The Rhine recovers, but slowly

A close up of the Lai da Tuma, the source of the Rhine in canton Graubünden Keystone

From the Rhine’s alpine source to the riverbanks of industrial Basel, explores the Swiss stretch of the vital European waterway. The many dams on this section continue to destroy fish spawning grounds and habitats - but there are signs of recovery.

This content was published on August 20, 2013

The sweet icy fluid courses through my system jolting me back into life. Cupping my hands together I greedily gulp down another mouthful from one of the streams running into Lai da Tuma, the Romansh name for the 2,345-metre-high meltwater lake considered the source of the Rhine.

Unlike my local guide Marta, I’m out of breath after our 1.5-hour climb from the Oberalp Pass on the border of cantons Uri and Graubünden and am happy to take a breather on the grassy bank overlooking our very own natural silver-green pool.

Today is Monday and we pretty much have the place to ourselves. No motorbikes can be heard roaring up and down the valley – just chirping birds and the occasional whistling marmot. I’m seduced by this natural wonder.

Lai da Tuma is not entirely untouched by man, however. Last year’s inauguration of The Four Headwaters Trail, a 90-kilometre path to the sources of the Rhine, Rhône, Reuss and Ticino rivers, has helped attract several thousand visitors and on hot days people splash about in the icy water.

“Twenty years ago people said you were crazy to go up to the Tuma, but many young people now make the trip,” said Marta.

Not everyone is happy about that. The local environmental group Pro Natura says the creation of the trail has not been without negative impacts.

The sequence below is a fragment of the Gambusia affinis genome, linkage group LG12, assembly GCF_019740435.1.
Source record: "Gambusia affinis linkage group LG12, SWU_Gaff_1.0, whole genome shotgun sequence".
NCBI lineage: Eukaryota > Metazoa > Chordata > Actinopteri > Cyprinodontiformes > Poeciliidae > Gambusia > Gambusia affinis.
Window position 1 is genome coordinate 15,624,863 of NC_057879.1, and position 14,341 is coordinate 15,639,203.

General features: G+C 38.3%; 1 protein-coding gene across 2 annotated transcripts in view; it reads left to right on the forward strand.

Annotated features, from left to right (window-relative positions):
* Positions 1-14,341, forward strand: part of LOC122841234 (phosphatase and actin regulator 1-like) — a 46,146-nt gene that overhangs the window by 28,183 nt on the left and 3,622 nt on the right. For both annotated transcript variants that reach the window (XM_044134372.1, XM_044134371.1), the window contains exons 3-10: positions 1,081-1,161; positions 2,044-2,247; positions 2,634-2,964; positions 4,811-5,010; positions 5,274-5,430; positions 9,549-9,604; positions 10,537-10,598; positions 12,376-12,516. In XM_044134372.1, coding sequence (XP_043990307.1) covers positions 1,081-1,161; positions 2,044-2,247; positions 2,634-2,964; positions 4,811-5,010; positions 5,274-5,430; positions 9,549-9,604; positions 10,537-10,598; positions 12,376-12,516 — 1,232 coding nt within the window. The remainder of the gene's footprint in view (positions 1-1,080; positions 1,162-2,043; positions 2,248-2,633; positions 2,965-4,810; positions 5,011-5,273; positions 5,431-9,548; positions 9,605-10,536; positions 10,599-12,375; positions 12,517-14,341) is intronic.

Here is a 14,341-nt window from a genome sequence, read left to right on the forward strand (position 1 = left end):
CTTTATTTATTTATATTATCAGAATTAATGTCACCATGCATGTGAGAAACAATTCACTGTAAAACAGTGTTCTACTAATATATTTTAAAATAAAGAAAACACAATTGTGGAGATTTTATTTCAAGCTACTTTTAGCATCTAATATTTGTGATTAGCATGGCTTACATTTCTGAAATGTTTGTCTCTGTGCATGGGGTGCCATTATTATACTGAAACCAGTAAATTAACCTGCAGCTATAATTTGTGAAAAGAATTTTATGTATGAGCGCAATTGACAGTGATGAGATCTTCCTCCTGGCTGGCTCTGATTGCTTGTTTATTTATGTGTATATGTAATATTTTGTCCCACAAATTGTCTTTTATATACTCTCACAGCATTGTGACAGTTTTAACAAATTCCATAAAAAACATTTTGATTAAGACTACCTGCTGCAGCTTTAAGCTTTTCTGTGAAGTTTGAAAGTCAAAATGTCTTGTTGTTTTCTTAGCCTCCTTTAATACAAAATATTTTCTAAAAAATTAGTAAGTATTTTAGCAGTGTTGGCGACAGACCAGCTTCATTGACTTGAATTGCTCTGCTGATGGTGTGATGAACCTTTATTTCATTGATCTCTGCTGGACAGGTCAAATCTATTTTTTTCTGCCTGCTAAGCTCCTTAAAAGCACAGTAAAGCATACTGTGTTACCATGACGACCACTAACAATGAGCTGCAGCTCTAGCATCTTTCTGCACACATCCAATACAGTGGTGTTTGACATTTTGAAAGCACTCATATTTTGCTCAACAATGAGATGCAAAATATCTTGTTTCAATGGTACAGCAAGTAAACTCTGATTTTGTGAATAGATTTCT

But Marta doesn’t agree: “Ten years ago you used to see paper and bottles up here but now people are much more respectful and careful of nature. I’m not worried about large numbers of tourists – not yet anyway. But what do we want? We live from tourism.”

The clouds are closing in fast and it is time to begin my odyssey eastwards. At the lake outlet, the Rein da Tuma tributary plunges into an dark icy hole emerging 20 metres lower down at the start of an epic 1,230-kilometre journey to the North Sea.

Going underground

As we clamber down the mountain, the fast-gushing stream again disappears underground, but this time fails to resurface. Uh? Where did it go?

“You see the small river over there,” says Marta, pointing down the valley into the distance. “That’s not water from the Tuma but from other streams in the catchment area.”

The Rein da Tuma tributary, like many others in the main Rhine headwater, the Vorderrhein, is being captured and taken on an underground man-made route as part of the “most important pumped-storage hydro-electricity network in Switzerland”, according to the energy group Axpo that manages this section.

What I don’t see are water tunnels zigzagging up and down mountainsides taking the liquid gold via dams to 1960s-built hydroelectric stations in small towns like Tavanasa and Reichenau.

About 55 per cent of energy produced in Switzerland is hydroelectric, with 21 per cent of this generated in Graubünden. Over the next 35 years additional “climate-friendly” hydroelectricity and new small, efficient plants will help meet Switzerland’s growing demand for energy. But some questions remain: Is it possible to squeeze much more from Swiss watercourses?

Environmental costs

This river trip as you’ve probably guessed is actually a road trip - one that I’ve decided to take during the International Year of Water Cooperation.

I pull over next to the river tumbling over small boulders just below the town of Disentis. A danger sign suddenly stops me in my tracks, warning of the possibility of sudden flooding caused by hydroelectric plants. Now I know why there is no one here.